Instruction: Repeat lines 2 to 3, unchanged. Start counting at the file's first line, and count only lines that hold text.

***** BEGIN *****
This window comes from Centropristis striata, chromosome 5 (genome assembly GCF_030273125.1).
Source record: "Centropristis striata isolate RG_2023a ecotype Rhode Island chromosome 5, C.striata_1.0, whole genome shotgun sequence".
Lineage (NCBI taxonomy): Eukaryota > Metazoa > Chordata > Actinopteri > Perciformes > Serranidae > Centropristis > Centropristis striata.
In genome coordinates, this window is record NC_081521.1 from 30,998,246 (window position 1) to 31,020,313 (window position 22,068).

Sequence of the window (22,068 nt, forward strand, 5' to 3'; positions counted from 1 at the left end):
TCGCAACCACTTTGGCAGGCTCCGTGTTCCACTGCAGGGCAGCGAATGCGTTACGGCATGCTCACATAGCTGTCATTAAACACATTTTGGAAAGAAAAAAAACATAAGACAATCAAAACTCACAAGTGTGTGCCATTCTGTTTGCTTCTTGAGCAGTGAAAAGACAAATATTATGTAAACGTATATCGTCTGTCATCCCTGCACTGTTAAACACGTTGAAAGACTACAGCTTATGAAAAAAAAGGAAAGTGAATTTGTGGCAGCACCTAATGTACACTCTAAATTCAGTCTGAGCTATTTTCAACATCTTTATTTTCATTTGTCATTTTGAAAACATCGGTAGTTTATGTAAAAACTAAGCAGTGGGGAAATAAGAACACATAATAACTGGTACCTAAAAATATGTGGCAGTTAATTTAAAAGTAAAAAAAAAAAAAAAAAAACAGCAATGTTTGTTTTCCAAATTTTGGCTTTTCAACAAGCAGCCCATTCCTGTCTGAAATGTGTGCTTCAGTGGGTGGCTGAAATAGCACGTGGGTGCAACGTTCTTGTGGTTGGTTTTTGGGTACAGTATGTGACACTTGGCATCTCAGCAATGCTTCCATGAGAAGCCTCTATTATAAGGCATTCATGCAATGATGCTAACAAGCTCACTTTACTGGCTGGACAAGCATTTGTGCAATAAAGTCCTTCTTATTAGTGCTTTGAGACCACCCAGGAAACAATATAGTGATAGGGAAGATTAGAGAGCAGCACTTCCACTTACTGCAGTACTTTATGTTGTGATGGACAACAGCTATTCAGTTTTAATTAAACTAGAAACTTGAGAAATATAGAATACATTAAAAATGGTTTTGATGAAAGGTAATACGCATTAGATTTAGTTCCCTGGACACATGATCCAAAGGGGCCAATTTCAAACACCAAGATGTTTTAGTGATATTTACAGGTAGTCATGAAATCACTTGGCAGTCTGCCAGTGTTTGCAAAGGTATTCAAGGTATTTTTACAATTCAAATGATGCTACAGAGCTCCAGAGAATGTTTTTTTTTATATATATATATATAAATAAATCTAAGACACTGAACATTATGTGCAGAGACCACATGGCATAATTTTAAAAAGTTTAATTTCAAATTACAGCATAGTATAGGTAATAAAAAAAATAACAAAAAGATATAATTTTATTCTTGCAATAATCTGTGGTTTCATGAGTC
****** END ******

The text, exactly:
Source record: "Centropristis striata isolate RG_2023a ecotype Rhode Island chromosome 5, C.striata_1.0, whole genome shotgun sequence".
Lineage (NCBI taxonomy): Eukaryota > Metazoa > Chordata > Actinopteri > Perciformes > Serranidae > Centropristis > Centropristis striata.